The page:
What do you do in your current role to support females within your corporation/industry?

At Time Inc., I am the Executive Sponsor of our Women in Technology program created to empower female employees through digital- and technology-focused talks, panels, events, and presentations from top influencers and professionals in the field.  The program has been very popular within the walls of Time Inc., and we have been lucky enough to have speakers and guests from some of the most buzzed-about businesses, such as StoryCode, Birchbox, Girls Who Code, and LearnVest.  As much as I can, I try and speak at events and highlight entrepreneurship, technology and career advancement, and the importance of women embracing these fields.

There is so much talk right now about women and career advancement and it’s a good thing for everyone that the issues women face in the workforce are out there being discussed and, hopefully, improved.  Truly though, I think the best thing that has come out of this “movement” is that, more and more, women are talking together in collaborative and useful ways to build each other up.  This is especially important in digital and technology careers, where women can feel more intimidated to dive in.  I am fortunate to work with many smart, strong women in different phases of their careers, and I enjoy doing what I can to share and empower them.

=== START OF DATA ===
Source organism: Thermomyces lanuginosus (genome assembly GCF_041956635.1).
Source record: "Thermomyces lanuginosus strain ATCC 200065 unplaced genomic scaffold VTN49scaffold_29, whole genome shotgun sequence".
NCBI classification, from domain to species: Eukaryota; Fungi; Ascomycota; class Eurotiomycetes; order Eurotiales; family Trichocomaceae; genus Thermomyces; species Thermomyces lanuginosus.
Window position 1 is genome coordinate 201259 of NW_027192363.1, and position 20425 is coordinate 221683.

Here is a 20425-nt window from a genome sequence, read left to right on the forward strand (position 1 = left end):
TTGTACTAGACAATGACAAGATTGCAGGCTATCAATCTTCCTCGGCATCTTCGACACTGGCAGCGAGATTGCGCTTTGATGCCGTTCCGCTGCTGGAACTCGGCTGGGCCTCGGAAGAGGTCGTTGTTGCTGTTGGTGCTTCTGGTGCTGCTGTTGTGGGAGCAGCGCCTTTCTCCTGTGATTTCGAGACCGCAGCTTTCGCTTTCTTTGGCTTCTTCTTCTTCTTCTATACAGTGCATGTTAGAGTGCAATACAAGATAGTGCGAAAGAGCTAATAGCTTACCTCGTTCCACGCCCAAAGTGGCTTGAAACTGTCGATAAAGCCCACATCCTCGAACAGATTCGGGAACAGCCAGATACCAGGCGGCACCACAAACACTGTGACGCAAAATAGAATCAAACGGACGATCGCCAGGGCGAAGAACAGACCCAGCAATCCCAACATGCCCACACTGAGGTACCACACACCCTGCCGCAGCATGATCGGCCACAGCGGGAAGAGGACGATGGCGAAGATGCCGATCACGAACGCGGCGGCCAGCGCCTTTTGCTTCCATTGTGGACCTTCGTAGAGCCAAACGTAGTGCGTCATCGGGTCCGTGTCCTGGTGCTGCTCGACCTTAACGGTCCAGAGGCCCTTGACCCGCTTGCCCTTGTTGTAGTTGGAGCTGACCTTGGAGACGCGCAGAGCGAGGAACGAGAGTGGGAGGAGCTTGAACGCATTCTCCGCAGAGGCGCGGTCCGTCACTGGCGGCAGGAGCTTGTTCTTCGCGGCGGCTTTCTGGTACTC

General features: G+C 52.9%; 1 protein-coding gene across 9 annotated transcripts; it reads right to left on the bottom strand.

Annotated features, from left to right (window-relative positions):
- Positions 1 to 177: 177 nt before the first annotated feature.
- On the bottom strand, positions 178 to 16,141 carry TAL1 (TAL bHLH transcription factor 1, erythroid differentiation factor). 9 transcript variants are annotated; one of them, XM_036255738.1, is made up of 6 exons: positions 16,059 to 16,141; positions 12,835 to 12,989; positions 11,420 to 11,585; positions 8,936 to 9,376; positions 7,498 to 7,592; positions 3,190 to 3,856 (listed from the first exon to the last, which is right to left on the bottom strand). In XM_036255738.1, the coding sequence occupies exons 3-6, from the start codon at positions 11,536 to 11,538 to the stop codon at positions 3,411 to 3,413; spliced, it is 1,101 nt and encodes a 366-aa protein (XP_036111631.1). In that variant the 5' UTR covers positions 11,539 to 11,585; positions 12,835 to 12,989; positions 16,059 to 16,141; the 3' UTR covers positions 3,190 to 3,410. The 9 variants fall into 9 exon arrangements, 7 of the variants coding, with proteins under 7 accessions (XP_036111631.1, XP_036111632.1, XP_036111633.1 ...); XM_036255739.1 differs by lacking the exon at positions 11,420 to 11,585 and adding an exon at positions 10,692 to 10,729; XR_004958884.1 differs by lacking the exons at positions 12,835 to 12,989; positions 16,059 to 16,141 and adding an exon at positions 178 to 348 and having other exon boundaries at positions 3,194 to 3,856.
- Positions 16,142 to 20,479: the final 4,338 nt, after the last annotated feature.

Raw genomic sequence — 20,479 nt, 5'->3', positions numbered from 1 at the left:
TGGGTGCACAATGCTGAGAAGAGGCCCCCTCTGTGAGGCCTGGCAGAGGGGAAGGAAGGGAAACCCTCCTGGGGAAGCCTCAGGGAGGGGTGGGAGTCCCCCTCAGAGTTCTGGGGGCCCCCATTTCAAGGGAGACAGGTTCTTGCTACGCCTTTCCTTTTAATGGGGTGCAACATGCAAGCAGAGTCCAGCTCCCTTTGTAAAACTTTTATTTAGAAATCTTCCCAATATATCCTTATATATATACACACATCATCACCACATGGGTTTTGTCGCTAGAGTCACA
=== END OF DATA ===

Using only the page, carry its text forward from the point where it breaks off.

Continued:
You run digital for some of the largest brands in the publishing industry.  Have you ever felt that being a woman in technology has hindered your growth?  Do you feel as though you’ve had to break boundaries? 

Throughout my career, I have never felt that being a woman has hindered my trajectory or opportunities.  At Time Inc. specifically, I lead digital brands with primarily female audiences—PEOPLE.com, InStyle.com, EW.com—so being a woman has actually served me well in being able to identify directly with our core consumer.  I understand our user’s pain points and desires and am able to approach new features and products through that lens of understanding.